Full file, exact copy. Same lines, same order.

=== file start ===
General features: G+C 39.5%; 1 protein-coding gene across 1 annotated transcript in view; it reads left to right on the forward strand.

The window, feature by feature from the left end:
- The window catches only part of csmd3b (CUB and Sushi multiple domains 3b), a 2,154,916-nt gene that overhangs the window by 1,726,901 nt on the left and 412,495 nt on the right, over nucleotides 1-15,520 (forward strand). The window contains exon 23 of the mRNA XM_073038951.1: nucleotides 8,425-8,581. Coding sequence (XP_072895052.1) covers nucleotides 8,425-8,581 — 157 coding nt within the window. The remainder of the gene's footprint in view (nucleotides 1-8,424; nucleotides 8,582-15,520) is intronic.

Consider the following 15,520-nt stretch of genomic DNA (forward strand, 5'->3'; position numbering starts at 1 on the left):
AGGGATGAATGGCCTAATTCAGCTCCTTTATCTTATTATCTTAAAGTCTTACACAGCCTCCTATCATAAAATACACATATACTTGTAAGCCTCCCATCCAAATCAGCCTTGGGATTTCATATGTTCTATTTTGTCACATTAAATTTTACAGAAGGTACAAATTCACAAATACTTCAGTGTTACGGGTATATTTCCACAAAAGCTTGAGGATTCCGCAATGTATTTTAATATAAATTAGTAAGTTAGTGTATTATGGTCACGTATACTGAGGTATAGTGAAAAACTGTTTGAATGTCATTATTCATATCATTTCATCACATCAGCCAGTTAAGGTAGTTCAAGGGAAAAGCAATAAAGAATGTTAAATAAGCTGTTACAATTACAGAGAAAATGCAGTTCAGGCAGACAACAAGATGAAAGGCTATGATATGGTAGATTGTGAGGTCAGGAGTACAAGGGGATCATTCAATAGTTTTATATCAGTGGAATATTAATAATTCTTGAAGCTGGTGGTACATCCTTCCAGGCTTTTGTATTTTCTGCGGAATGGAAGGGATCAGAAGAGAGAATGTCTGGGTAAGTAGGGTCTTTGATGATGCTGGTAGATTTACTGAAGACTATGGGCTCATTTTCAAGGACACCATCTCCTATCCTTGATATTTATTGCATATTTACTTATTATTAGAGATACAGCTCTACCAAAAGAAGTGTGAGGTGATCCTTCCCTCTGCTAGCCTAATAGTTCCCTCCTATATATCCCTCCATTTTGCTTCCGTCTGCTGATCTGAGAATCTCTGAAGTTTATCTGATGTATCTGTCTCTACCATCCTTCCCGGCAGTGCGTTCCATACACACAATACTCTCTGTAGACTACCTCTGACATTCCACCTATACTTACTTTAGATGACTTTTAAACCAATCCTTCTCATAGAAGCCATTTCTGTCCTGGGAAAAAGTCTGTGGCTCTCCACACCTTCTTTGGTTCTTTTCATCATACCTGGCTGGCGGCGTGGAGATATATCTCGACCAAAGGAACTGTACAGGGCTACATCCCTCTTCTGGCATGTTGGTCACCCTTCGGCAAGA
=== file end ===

General features: G+C 39.5%; 1 protein-coding gene across 1 annotated transcript in view; it reads left to right on the forward strand.

The window, feature by feature from the left end:
- The window catches only part of csmd3b (CUB and Sushi multiple domains 3b), a 2,154,916-nt gene that overhangs the window by 1,726,901 nt on the left and 412,495 nt on the right, over nucleotides 1-15,520 (forward strand). The window contains exon 23 of the mRNA XM_073038951.1: nucleotides 8,425-8,581. Coding sequence (XP_072895052.1) covers nucleotides 8,425-8,581 — 157 coding nt within the window. The remainder of the gene's footprint in view (nucleotides 1-8,424; nucleotides 8,582-15,520) is intronic.

Consider the following 15,520-nt stretch of genomic DNA (forward strand, 5'->3'; position numbering starts at 1 on the left):
AGGGATGAATGGCCTAATTCAGCTCCTTTATCTTATTATCTTAAAGTCTTACACAGCCTCCTATCATAAAATACACATATACTTGTAAGCCTCCCATCCAAATCAGCCTTGGGATTTCATATGTTCTATTTTGTCACATTAAATTTTACAGAAGGTACAAATTCACAAATACTTCAGTGTTACGGGTATATTTCCACAAAAGCTTGAGGATTCCGCAATGTATTTTAATATAAATTAGTAAGTTAGTGTATTATGGTCACGTATACTGAGGTATAGTGAAAAACTGTTTGAATGTCATTATTCATATCATTTCATCACATCAGCCAGTTAAGGTAGTTCAAGGGAAAAGCAATAAAGAATGTTAAATAAGCTGTTACAATTACAGAGAAAATGCAGTTCAGGCAGACAACAAGATGAAAGGCTATGATATGGTAGATTGTGAGGTCAGGAGTACAAGGGGATCATTCAATAGTTTTATATCAGTGGAATATTAATAATTCTTGAAGCTGGTGGTACATCCTTCCAGGCTTTTGTATTTTCTGCGGAATGGAAGGGATCAGAAGAGAGAATGTCTGGGTAAGTAGGGTCTTTGATGATGCTGGTAGATTTACTGAAGACTATGGGCTCATTTTCAAGGACACCATCTCCTATCCTTGATATTTATTGCATATTTACTTATTATTAGAGATACAGCTCTACCAAAAGAAGTGTGAGGTGATCCTTCCCTCTGCTAGCCTAATAGTTCCCTCCTATATATCCCTCCATTTTGCTTCCGTCTGCTGATCTGAGAATCTCTGAAGTTTATCTGATGTATCTGTCTCTACCATCCTTCCCGGCAGTGCGTTCCATACACACAATACTCTCTGTAGACTACCTCTGACATTCCACCTATACTTACTTTAGATGACTTTTAAACCAATCCTTCTCATAGAAGCCATTTCTGTCCTGGGAAAAAGTCTGTGGCTCTCCACACCTTCTTTGGTTCTTTTCATCATACCTGGCTGGCGGCGTGGAGATATATCTCGACCAAAGGAACTGTACAGGGCTACATCCCTCTTCTGGCATGTTGGTCACCCTTCGGCAAGA